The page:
Brexit to Nowhere: The foreign policy consequences of “Out”

Eight things “Out” campaigners won’t tell you about the foreign policy implications of Brexit

Also available in

“Out” campaigners paint a beguiling picture of how life would be for Britain outside the EU. ‘Unshackled from the EU corpse’, the UK would be free once more to venture round the globe, in a new Elizabethan age of national pride and prosperity. Alas, this is fantasy. Here are some of the hard realities the Europhobes prefer to gloss over.

1. No more United Kingdom.
Scots are determined to stay in the EU. If Brexit happens, they will vote for independence. And we should brace for the return of violence in Northern Ireland: the peace process has depended on London and Dublin working together as partners within the EU.

2. No amicable divorce.
Brexit would do great damage to the rest of the EU, particularly with the boost it would give to forces of nationalism and intolerance across the continent. Britain's former partners would not thank them for it. What incentive then for Spain to dial down its campaign to recover Gibraltar? Or for France to continue to allow Britain to operate its border controls on their territory?

3. No special deal on trade.
No non-EU country gets full access to the single market without accepting a) freedom of movement (all those Polish plumbers) and b) all relevant EU regulations (but with no say in their drafting). Why should they cut Britain a better deal if it left – would you? Yes, around 10 percent of Europe's exports come to Britain, but 45 percent of Britain's go to them.

4. No El Dorado elsewhere.
The EU does not stop Britain trading wherever we want. But the British economy needs trade that is fair as well as free; as Britain's steel industry has recently discovered. Nowadays, the right freedoms and protections (eg to stop the other guy pirating our technology, or blocking access to the best bits of his market) are secured through detailed agreements and the EU, as the world's biggest trading bloc, is leading the way, with deals in place or in the works with two-thirds of the world's countries. Next up is the EU/US mega-deal; and the US have just made clear they will not bother with a side-deal with Britain if it leaves the EU.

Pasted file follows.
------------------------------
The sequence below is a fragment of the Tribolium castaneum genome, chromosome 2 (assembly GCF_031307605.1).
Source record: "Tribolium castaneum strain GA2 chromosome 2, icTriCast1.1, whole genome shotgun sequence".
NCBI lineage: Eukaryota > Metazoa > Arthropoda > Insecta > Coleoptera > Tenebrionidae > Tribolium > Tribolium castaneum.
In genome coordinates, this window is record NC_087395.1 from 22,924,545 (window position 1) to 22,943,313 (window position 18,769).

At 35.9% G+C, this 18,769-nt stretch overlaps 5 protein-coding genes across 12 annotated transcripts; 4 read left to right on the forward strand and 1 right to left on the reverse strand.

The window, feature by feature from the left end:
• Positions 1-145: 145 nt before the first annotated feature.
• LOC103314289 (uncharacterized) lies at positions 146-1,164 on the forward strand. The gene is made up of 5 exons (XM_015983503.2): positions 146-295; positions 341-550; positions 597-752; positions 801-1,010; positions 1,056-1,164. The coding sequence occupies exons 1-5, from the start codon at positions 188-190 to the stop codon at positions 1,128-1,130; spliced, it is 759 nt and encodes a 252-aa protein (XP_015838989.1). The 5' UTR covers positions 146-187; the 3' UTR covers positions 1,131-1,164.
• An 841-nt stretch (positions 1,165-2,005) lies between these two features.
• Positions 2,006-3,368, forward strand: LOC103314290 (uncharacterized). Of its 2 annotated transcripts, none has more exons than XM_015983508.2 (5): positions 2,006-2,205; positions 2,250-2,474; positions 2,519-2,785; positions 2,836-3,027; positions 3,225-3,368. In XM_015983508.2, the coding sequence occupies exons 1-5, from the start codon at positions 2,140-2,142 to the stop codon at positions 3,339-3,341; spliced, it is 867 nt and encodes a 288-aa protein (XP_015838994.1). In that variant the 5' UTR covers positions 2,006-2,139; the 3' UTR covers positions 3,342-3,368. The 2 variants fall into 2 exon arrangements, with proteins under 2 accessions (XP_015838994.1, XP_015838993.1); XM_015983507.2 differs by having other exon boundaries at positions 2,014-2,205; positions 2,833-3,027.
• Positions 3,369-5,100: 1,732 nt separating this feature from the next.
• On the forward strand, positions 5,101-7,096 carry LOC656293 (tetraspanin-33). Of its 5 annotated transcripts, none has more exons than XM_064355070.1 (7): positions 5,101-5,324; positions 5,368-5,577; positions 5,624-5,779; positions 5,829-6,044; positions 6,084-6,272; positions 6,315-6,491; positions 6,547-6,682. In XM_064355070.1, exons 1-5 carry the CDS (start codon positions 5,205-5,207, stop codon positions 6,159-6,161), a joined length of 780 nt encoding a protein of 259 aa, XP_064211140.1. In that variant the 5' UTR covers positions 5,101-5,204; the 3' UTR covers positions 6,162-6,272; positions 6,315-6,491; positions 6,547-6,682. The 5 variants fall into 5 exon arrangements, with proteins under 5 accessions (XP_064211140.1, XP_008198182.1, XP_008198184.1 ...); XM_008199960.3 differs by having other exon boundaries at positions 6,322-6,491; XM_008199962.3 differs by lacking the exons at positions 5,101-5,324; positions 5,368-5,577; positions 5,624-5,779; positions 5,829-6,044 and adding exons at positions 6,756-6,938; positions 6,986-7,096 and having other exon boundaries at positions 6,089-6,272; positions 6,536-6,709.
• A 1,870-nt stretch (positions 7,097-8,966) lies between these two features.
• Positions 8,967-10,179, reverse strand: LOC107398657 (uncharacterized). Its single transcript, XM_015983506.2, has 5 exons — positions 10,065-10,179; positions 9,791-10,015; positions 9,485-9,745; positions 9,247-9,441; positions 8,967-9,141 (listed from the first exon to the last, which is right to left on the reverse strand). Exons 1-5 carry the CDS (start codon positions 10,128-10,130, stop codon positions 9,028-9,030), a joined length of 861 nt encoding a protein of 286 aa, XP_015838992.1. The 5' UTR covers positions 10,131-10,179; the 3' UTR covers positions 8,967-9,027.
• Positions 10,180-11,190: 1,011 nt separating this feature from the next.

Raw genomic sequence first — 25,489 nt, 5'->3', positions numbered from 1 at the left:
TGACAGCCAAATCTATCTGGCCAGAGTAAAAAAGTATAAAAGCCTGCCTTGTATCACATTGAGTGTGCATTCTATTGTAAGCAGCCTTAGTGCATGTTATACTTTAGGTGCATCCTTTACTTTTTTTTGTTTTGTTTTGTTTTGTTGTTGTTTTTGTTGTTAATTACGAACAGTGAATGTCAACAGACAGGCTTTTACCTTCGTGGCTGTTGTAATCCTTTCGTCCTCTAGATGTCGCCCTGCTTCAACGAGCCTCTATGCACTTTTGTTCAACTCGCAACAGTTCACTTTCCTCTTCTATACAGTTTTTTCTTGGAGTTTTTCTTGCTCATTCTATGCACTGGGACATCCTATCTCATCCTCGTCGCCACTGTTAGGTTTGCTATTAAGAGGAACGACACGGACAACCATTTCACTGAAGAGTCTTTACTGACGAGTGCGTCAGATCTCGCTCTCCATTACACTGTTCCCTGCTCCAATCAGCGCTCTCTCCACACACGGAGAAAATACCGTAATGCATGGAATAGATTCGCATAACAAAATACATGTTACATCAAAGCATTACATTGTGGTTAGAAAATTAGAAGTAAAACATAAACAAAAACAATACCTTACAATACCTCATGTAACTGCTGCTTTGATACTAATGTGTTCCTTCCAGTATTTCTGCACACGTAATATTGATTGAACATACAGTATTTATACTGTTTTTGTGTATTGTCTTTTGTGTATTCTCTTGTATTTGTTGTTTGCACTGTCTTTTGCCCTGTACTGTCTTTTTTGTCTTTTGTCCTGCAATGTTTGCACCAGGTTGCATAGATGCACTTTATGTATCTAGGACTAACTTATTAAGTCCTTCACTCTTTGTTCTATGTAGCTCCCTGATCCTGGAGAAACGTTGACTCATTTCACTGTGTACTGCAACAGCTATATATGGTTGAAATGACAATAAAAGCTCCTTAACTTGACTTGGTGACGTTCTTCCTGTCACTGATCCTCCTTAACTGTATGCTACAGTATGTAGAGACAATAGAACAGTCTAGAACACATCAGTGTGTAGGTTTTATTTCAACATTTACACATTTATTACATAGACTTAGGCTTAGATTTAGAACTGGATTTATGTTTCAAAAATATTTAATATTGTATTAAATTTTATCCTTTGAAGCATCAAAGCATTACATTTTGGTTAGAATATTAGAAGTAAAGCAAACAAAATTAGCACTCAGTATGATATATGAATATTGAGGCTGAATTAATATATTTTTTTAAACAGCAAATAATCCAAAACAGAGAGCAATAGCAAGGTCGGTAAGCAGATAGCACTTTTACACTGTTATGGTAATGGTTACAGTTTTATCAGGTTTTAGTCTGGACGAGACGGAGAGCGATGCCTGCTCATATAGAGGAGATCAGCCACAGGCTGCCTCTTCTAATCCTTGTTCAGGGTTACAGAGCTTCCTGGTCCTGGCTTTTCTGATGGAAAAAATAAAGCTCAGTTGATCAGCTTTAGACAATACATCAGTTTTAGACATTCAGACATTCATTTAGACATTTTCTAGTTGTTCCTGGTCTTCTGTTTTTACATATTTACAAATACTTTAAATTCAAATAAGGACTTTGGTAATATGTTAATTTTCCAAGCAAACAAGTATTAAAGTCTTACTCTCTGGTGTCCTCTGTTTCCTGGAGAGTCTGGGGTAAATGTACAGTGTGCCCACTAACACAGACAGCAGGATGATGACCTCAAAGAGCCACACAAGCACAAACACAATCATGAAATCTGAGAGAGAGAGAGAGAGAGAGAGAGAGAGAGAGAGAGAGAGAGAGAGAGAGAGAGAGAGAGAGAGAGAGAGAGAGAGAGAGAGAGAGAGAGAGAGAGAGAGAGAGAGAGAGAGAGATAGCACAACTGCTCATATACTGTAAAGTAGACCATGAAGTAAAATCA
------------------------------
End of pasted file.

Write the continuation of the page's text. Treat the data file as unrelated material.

5. No Commonwealth alternative.
“Outs” fantasise about a global Anglophone community waiting to welcome us back like the prodigal son. But whenever Brits say this, there is never an answering echo. The old empire countries have moved on – not always with happy memories. India is buying its new warplanes from France, not us.

6. No more ‘special relationship’.
Britain has been too ready to take orders from Washington in recent years. But a close relationship with the world’s biggest super-power is still a big asset. Yet President Obama has spelled it out: the US will be much less interested in the UK if it quits Europe. And it is no use banging the NATO drum instead: it is EU sanctions that Putin takes notice of, not NATO tanks.

7. No protection from the refugee crisis.
“Outs” have been so vocal about controlling British borders that is a surprise to realise that Brexit would make last summer’s cross-Channel travel disruption worse, not better. Imagine having to pull border controls back from Calais to Dover – and then having to quarantine every unchecked ferry and Eurostar on arrival. And no longer being able to send non-European migrants back to where they first entered the EU, as can be done now.

8. No real sovereignty.
“Outs” also bang on about recovering the sovereignty of Parliament, stolen by faceless European judges and bureaucrats. And, yes, the EU has made Britain clean up its beaches, and allows junior doctors to get some sleep. But real sovereignty is not about the Englishman’s historic right to swim in sewage if he wants to, or be treated by an exhausted medic. It is about remaining, as far as any country can in this globalised world, master of its own destiny. If we don’t want a world run from Beijing or Moscow, Britain needs to bulk up, and stand with European partners.

Of course the EU needs reform. It is despondent, going through a difficult period. And the single change that would do it most good, the biggest possible shot in the arm, would be leadership from a confident and re-engaged Britain following a vote to stay in.

Read the full report Brexit to nowhere: The foreign policy consequences of “Out”

The European Council on Foreign Relations does not take collective positions. ECFR publications only represent the views of their individual authors.


Senior Policy Fellow

Subscribe to our weekly newsletter

We will store your email address and gather analytics on how you interact with our mailings. You can unsubscribe or opt-out at any time. Find out more in our privacy notice.